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4513.0 - Criminal Courts, Australia, 2011-12 Quality Declaration 
Previous ISSUE Released at 11:30 AM (CANBERRA TIME) 14/02/2013   
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Contents >> Magistrates' Courts >> Sentence Outcomes - Magistrates' Courts


SENTENCE OUTCOMES

Sentence refers to the principal sentence a proven guilty defendant received (refer to Explanatory Notes paragraphs 45-48 for further information).

Differences in sentencing result from the offence with which the defendant was proven guilty, as well as a range of aggravating and mitigating factors taken into account by the court, such as prior convictions, level of violence, whether the offender can successfully claim provocation was involved, and demonstrations of remorse. The range of sentences available also differs across states and territories.

Custodial orders

The most serious penalties issued for charges proven in the Magistrates' Courts are custodial sentences. In 2011-12, 9% (41,210) of guilty defendants had custodial orders imposed: 5% were sentenced to custody in a correctional institution; 4% to fully suspended sentences; and less than one percent were sentenced to custody in the community.

The proportions of custodial orders handed down to defendants varied across the states and territories with the largest proportion in the Northern Territory (36%) and the smallest in Western Australia (6%).

Defendants found guilty of the following offences were most likely to receive a custodial order:
  • robbery (59% or 115 defendants);
  • unlawful entry with intent (51% or 3,306 defendants);
  • homicide (46% or 32 defendants);
  • sexual assault (41% or 430 defendants); and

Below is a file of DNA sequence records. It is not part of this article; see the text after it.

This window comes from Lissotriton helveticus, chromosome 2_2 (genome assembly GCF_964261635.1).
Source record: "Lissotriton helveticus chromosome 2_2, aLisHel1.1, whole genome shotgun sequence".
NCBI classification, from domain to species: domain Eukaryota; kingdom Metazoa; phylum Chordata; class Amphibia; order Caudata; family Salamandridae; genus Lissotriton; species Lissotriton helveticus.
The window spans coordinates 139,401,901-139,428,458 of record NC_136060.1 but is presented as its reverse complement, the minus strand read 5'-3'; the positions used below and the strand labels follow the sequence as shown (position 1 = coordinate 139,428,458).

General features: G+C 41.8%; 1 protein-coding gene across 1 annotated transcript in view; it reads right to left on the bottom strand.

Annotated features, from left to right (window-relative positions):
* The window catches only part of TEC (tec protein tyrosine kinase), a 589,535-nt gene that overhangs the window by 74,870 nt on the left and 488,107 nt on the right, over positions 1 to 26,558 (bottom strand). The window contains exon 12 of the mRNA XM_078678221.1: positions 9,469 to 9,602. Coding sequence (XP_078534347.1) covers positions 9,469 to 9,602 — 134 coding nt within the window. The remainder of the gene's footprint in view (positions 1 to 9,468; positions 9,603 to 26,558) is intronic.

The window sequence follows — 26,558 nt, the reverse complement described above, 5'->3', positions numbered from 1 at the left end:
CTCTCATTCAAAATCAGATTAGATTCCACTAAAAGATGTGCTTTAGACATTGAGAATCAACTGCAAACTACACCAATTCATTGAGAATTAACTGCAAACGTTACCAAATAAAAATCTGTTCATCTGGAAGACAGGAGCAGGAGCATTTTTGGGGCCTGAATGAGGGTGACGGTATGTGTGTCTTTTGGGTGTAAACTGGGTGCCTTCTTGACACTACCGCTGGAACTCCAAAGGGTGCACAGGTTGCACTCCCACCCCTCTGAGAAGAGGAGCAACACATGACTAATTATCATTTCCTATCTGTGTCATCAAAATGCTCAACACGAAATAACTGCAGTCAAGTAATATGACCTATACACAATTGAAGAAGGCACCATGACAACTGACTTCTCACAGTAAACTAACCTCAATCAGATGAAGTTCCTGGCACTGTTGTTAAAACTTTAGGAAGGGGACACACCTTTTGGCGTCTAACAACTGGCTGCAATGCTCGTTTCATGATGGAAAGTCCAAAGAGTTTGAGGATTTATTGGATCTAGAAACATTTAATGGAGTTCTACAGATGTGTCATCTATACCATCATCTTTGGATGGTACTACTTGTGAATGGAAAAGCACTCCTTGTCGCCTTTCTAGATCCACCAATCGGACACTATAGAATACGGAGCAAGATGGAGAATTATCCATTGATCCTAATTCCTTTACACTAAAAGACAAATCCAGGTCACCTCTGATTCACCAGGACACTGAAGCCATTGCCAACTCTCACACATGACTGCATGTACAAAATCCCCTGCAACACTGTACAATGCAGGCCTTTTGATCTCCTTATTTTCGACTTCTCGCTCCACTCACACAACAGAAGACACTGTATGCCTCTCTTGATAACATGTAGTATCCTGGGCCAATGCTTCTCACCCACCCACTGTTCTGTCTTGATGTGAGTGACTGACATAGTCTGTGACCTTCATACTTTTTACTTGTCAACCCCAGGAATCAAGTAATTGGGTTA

• acts intended to cause injury (28% or 11,506 defendants).

The types of custodial orders issued varied across principal offences. Custody in a correctional institution was the most common principal sentence for those guilty of robbery and extortion offences (39%), followed by unlawful entry with intent (35%). Homicide and robbery and extortion were the principal offences with the highest proportions of fully suspended sentences (23% and 18% respectively).

Graph Image for DEFENDANTS PROVEN GUILTY, Magistrates' Courts, Selected principal offence by custodial orders


The proportion of male defendants who received a custodial sentence was double that of women (10% and 5% respectively). Of the 35,756 males who were sentenced to a custodial order, over half (54%) were sentenced to custody in a correctional institution. In contrast, the majority of females issued with custodial orders were given fully suspended sentences (51%).

Non-custodial orders

The majority of guilty defendants (91% or 410,576) were given non-custodial sentences, such as community supervision or work orders, monetary orders and good behaviour bonds. This proportion has not changed since 2005-06.

The most common non-custodial sentence was a monetary order, with over three-quarters (78% or 318,269) of defendants proven guilty receiving this sentence.

Proportionally, monetary orders were most commonly issued to defendants guilty of traffic offences and miscellaneous offences (both 84%), public order (76%) and dangerous and negligent acts (75%).

Community supervision or work orders were the most common non-custodial sentence for those guilty of unlawful entry with intent (22%), robbery and extortion (18%) and sexual assault (17%).

Graph Image for DEFENDANTS PROVEN GUILTY, Magistrates' Courts, Selected principal offence by non-custodial orders

Footnote(s): (a) Includes good behaviour bonds, licence disqualification/suspensions/amendments, forfeiture of property and nominal penalties.

Source(s): Criminal Courts, Australia



There were some differences across age groups in the types of non-custodial orders issued. Defendants under 25 years had a higher proportion of community supervision/work orders (7% of defendants in this age group) than those aged 45 years and over (3%).

Graph Image for DEFENDANTS PROVEN GUILTY, Magistrates' Courts, Age by non-custodial orders

Footnote(s): (a) Includes good behaviour bonds, licence disqualifications/suspensions/amendments, forfeiture of property and nominal penalties.

Source(s): Criminal Courts, Australia



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